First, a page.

As an intern at Sen. Kirsten Gillibrand’s Rochester office, Chaitali Chanda, a fourth-year economics and criminal justice student, gets a behind-the-scenes look at how the office runs. Chanda assists with organizing events, interacting with the media and answering constituents’ questions. The Bronx native is also the president of the pre-law association, the secretary of the pre-law chapter of Phi Alpha Delta Fraternity, a founding member and secretary of the economics club, research assistant and teaching assistant.
Question: What brought you to RIT?
Answer: Out of all the schools I applied to, RIT gave me the most financial aid and scholarships.
Q: Why did you choose to major in economics and criminal justice?
A: I chose economics because my grandfather had a hardcore interest in economics. I also want to go to law school and they love economics majors. I want to be a corporate lawyer in five to seven years.
Q: How did you obtain an internship at Sen. Gillibrand’s office?
A: This summer I interned at the Rochester District Clerk’s office. I would deliver mail to Sen. Gillibrand’s office and I thought it would be cool to work there. In early August, Dr. Wagner, chair of the economics department, sent out an email with paid internship opportunities with the senator and I instantly responded and got an interview.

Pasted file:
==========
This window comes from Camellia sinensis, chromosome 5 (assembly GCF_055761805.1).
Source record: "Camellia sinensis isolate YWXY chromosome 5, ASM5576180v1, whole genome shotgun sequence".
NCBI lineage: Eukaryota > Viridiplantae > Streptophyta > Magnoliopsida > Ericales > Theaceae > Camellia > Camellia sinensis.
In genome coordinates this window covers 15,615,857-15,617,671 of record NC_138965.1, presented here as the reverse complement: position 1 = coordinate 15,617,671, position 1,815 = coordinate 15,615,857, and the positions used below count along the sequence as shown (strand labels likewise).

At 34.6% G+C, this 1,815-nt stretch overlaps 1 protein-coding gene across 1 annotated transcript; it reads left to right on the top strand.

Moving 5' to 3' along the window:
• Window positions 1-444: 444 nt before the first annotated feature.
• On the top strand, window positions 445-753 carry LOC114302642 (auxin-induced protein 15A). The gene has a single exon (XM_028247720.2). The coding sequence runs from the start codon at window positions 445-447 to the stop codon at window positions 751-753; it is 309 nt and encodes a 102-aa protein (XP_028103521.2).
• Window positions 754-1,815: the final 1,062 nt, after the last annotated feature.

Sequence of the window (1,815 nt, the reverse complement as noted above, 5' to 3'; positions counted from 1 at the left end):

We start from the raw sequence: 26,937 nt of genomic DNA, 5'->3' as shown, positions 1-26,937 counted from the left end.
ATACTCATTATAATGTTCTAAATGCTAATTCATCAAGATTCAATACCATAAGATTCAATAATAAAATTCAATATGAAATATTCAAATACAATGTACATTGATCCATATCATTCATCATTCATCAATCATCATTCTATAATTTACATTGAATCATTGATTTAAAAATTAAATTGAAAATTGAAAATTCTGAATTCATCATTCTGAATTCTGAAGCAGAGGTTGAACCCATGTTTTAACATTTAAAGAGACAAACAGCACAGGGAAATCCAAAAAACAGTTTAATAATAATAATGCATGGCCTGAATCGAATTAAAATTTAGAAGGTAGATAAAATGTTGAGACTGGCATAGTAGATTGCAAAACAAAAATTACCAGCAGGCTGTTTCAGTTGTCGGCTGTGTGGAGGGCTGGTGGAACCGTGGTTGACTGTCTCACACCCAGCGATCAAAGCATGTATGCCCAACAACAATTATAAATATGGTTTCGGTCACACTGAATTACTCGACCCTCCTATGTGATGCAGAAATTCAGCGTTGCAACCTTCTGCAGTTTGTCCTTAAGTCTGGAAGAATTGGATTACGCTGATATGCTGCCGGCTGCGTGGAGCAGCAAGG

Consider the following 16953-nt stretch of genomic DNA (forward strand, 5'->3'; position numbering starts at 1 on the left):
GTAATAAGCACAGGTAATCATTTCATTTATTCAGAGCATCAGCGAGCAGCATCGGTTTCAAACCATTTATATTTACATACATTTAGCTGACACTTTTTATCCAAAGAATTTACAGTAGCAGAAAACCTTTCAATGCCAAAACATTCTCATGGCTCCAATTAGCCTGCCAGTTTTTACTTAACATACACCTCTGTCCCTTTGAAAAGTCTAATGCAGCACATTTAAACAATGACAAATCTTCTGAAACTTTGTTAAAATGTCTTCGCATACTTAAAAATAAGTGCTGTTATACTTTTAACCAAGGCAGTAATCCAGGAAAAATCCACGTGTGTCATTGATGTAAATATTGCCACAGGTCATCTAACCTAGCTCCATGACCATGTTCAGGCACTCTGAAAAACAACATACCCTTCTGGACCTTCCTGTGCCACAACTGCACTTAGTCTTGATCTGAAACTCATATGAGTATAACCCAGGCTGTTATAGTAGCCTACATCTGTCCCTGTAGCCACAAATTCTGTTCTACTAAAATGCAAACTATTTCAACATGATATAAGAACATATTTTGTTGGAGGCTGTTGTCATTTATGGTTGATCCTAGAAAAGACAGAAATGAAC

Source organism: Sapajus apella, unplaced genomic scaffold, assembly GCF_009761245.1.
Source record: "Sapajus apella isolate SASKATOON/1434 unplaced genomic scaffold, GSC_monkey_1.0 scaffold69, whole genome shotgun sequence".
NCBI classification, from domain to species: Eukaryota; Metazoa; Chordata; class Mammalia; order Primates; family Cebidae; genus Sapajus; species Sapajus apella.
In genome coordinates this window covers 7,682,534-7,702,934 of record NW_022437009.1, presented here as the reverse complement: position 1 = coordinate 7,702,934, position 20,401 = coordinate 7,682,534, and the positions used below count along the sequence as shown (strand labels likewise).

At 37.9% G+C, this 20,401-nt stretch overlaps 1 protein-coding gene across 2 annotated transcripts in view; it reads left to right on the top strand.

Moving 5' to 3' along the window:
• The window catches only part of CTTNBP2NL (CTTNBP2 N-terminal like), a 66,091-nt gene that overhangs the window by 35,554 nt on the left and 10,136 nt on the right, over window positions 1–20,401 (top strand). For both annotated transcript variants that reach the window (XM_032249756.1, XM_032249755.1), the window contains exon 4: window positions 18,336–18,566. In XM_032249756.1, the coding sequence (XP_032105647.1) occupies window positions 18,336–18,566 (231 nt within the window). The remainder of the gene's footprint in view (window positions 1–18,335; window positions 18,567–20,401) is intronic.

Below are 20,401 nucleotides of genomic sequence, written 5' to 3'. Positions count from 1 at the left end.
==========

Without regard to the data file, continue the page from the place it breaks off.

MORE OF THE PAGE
Q: What are your responsibilities as an intern?
A: I take phone calls for the senator and answer constituents’ questions. I go through press clippings and send out news releases. I organize events and attend local ones to interact with the media.
Q: What is your favorite part about the internship?
A: I really like answering the phones because prior to this I had no idea how many people reach out to the senator. I didn’t realize all the work politicians do. I always knew senators go to Congress and pass legislation but I never thought about their background responsibilities. I didn’t know she has to travel all over the state and meet with lobbyists and smaller groups.
Q: Why is working with an elected official important for an economics and criminal justice major?
A: I think working with an elected official is great for law school and shows my interest in the field. I do want to run for attorney general someday so it’s beneficial for me to gain experience in politics. I like being able to see firsthand what bills the senator is proposing.
Q: What are some of your fondest memories you made at RIT?
A: When I think of my four years at RIT, I think of the economics and criminal justice departments. Some of my favorite professors and friends come from the departments.
Q: What are your plans after you graduate?
A: I’m going to move back to New York City and apply for law school at Columbia or NYU. After I graduate law school, I would like to work for a corporate firm in the city.
Traci Turner compiles “Student Spotlight” for University News. Contact her at firstname.lastname@example.org with suggestions.